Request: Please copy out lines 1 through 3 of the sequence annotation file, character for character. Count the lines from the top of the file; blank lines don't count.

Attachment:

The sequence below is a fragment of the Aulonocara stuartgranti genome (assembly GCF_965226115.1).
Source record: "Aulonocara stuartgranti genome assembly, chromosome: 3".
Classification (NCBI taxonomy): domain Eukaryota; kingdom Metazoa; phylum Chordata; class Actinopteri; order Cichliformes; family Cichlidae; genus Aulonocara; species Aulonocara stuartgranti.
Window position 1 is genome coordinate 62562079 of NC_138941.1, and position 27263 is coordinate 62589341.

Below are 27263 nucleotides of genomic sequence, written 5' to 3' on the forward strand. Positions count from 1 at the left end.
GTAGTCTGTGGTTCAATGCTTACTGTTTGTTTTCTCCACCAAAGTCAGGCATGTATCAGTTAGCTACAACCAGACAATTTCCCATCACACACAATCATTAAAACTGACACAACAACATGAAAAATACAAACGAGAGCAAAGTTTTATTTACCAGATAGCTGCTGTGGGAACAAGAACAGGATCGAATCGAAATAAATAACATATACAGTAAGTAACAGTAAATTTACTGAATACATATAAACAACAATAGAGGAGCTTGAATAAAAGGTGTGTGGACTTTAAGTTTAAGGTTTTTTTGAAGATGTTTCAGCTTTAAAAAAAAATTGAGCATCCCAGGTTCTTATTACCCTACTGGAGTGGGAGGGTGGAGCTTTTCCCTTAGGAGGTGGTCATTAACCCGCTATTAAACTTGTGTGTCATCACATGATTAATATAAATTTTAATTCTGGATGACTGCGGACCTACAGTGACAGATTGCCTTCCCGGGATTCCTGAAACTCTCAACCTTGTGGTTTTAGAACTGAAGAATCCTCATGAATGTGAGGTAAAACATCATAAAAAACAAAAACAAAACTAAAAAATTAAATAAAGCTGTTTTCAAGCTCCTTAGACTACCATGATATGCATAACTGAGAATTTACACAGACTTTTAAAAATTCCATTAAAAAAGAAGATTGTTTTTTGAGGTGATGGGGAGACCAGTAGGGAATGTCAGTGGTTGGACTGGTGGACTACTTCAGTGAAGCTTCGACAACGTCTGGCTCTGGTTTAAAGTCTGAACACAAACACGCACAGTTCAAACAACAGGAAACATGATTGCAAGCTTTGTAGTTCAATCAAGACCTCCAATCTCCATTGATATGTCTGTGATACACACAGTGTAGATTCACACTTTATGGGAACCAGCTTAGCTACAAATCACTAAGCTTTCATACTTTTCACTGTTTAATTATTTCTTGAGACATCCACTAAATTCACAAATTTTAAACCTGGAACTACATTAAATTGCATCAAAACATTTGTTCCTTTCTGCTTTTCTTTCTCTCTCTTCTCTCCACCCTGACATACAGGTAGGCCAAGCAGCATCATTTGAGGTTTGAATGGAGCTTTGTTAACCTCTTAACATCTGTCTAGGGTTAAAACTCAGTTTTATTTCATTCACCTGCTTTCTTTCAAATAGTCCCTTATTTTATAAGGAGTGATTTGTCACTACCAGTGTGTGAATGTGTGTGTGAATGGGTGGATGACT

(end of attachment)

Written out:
The sequence below is a fragment of the Aulonocara stuartgranti genome (assembly GCF_965226115.1).
Source record: "Aulonocara stuartgranti genome assembly, chromosome: 3".
Classification (NCBI taxonomy): domain Eukaryota; kingdom Metazoa; phylum Chordata; class Actinopteri; order Cichliformes; family Cichlidae; genus Aulonocara; species Aulonocara stuartgranti.